U.S Fish & Wildlife Service Denies Listing of Alaskan Seabird Under the Endangered Species Act
Posted in Listing

On October 3, 2013, the U.S. Fish and Wildlife Service (Service) declined to list (pdf) the Kittlitz’s murrelet (Brachyramphus brevirostris) under the Endangered Species Act. Responding to a petition from the Center for Biological Diversity, the Service concluded after a 12-month finding that, based on the best available scientific and commercial information, listing the species is not warranted at this time.

The Kittlitz’s murrelet is an Alaskan seabird that forages in coastal waters near glacier outflows. The petition to list the species stated that glacier loss due to climate change was the principal threat to the species’ population. The Service concluded, however, that the decline in the species could not be attributed to glacier loss, because the murrelet appears to be adapting to changing terrain, and its population has remained stable for the past 13 years.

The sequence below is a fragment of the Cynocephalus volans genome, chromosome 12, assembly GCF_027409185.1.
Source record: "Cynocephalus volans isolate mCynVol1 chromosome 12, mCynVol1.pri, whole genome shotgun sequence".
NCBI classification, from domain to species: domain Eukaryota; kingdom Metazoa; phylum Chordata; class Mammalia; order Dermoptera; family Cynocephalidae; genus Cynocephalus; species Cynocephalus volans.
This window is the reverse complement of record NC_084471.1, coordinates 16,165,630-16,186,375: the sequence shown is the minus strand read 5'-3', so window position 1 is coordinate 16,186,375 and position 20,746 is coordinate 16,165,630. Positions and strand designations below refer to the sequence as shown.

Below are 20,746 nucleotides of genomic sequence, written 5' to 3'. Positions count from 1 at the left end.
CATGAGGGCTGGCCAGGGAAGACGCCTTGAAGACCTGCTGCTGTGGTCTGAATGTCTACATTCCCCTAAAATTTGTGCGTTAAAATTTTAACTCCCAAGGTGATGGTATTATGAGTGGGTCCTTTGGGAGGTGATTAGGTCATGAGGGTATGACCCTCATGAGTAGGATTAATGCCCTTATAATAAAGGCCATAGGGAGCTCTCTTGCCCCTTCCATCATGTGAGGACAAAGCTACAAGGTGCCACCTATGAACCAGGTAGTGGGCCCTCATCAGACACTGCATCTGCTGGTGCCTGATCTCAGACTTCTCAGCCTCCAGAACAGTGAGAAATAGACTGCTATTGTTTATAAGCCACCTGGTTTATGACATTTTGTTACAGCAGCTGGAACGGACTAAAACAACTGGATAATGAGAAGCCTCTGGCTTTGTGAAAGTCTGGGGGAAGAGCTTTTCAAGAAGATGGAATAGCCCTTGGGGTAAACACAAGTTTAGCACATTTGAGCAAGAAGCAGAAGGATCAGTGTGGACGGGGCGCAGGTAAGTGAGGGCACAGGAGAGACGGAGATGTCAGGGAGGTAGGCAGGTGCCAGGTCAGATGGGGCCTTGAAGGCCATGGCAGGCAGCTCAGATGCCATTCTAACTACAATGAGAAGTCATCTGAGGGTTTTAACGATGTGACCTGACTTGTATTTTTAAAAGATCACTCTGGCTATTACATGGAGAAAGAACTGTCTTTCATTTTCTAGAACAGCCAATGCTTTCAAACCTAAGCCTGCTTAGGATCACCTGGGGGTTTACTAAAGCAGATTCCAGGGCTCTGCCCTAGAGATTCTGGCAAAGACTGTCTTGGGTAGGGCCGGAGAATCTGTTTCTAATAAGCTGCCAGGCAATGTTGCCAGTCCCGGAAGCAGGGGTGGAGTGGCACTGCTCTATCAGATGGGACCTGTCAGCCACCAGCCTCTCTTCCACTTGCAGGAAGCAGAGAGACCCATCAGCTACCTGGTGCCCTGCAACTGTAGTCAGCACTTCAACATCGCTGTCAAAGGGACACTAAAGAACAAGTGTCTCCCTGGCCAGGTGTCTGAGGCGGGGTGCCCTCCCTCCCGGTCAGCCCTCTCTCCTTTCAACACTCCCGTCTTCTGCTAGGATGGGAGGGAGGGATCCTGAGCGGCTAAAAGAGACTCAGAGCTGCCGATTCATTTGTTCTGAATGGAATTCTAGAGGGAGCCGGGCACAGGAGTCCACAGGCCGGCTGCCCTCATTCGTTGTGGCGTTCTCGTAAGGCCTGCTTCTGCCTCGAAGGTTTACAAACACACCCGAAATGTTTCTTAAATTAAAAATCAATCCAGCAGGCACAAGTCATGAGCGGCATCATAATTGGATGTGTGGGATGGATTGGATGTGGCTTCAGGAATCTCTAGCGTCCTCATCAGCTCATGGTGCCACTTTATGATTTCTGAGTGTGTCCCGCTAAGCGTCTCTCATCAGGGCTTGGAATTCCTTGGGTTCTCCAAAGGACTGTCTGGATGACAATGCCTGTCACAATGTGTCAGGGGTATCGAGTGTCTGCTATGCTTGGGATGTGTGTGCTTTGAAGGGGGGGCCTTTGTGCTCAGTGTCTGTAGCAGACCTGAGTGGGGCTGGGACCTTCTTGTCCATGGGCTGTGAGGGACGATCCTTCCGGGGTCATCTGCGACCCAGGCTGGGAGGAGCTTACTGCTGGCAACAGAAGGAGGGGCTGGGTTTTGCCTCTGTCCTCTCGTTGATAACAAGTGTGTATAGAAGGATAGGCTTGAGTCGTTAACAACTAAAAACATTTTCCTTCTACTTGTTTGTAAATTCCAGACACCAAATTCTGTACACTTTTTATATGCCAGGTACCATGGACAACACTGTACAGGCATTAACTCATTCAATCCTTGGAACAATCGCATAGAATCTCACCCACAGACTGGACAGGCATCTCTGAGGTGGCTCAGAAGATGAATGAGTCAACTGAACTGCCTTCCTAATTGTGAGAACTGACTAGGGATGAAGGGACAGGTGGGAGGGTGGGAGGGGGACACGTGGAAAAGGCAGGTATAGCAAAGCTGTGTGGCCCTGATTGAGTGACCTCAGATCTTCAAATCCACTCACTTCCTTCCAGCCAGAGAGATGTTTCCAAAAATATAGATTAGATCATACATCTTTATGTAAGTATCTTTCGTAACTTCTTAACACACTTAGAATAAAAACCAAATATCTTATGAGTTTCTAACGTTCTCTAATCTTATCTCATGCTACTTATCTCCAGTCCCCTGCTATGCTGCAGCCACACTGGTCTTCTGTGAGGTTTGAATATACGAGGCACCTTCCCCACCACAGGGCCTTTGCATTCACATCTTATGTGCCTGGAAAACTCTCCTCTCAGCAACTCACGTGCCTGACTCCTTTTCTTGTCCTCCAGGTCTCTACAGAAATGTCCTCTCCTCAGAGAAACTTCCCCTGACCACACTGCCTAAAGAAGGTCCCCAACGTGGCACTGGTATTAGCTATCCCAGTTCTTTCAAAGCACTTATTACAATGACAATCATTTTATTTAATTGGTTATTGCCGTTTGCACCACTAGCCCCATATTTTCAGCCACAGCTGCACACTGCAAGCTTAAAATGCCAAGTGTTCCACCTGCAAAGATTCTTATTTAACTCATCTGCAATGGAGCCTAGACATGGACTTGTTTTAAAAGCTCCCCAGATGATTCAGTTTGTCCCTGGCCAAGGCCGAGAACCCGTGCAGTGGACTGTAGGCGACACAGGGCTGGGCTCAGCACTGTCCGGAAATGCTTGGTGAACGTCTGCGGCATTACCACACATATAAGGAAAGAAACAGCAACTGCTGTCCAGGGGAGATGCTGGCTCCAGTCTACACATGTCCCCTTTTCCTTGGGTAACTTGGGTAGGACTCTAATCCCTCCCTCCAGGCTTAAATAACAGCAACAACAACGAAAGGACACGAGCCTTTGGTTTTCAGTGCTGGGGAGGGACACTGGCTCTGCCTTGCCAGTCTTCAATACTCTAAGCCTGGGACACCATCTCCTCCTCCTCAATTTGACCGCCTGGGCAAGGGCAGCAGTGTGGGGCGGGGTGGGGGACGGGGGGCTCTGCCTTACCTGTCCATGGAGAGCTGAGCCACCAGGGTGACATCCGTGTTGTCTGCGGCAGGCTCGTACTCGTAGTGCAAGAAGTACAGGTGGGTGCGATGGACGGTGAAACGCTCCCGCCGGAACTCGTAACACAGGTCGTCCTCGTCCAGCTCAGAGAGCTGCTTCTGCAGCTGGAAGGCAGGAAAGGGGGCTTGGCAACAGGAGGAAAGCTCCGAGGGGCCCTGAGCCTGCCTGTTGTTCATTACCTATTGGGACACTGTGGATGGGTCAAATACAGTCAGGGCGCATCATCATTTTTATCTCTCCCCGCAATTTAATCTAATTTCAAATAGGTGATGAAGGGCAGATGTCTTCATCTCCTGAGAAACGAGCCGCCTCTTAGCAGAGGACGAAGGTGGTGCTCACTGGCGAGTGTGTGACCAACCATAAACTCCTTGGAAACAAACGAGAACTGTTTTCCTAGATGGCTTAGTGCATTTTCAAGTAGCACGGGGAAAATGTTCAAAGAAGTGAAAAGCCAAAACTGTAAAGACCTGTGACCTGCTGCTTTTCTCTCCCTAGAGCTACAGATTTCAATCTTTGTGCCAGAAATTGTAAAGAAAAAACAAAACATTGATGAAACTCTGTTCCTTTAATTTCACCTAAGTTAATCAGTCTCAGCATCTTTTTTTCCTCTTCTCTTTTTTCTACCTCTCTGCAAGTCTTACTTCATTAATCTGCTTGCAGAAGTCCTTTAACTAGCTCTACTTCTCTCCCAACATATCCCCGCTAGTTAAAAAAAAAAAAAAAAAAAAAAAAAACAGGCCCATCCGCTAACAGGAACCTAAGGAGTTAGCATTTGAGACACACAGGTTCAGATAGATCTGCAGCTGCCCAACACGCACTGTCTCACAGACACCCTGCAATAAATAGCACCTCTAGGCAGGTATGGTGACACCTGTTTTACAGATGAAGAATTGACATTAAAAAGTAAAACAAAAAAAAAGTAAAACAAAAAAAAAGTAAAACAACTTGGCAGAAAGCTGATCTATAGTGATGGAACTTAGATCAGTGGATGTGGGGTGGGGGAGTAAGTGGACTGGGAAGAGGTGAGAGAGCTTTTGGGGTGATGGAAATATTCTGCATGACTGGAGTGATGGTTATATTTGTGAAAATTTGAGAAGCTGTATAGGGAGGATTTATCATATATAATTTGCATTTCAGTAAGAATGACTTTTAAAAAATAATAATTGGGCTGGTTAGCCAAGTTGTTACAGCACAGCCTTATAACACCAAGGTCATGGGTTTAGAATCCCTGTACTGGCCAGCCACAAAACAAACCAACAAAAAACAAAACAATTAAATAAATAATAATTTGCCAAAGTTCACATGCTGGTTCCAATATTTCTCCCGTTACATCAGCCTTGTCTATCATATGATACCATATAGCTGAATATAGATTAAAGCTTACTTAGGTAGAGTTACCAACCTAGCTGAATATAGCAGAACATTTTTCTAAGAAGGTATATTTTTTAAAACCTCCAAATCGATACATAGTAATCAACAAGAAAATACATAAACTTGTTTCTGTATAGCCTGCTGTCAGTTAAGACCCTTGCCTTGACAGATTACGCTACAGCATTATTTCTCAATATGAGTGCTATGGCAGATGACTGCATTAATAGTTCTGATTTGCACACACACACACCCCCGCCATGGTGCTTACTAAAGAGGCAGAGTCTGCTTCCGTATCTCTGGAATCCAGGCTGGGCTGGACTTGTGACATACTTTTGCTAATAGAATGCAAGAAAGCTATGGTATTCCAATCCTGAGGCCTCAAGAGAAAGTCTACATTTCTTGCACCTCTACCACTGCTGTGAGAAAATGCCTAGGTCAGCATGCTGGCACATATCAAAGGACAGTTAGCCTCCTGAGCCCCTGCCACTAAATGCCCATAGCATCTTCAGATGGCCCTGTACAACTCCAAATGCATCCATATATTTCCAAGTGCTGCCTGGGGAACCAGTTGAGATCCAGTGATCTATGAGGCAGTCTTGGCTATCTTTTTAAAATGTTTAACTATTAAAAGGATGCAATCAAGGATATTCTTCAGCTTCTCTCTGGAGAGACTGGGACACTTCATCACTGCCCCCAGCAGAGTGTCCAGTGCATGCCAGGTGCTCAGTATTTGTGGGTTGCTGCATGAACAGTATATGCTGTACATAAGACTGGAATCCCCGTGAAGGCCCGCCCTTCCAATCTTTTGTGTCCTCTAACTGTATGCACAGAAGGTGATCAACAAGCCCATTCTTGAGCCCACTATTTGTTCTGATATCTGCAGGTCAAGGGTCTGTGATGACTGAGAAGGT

Although the Service denied the petition to list the species, it will continue to accept information regarding the bird and its habitat.

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Nossaman’s Endangered Species Law & Policy blog focuses on news, events, and policies affecting endangered species issues in California and throughout the United States. Topics include listing and critical habitat decisions, conservation and recovery planning, inter-agency consultation, and related developments in law, policy, and science. We also inform readers about regulatory and legislative developments, as well as key court decisions.

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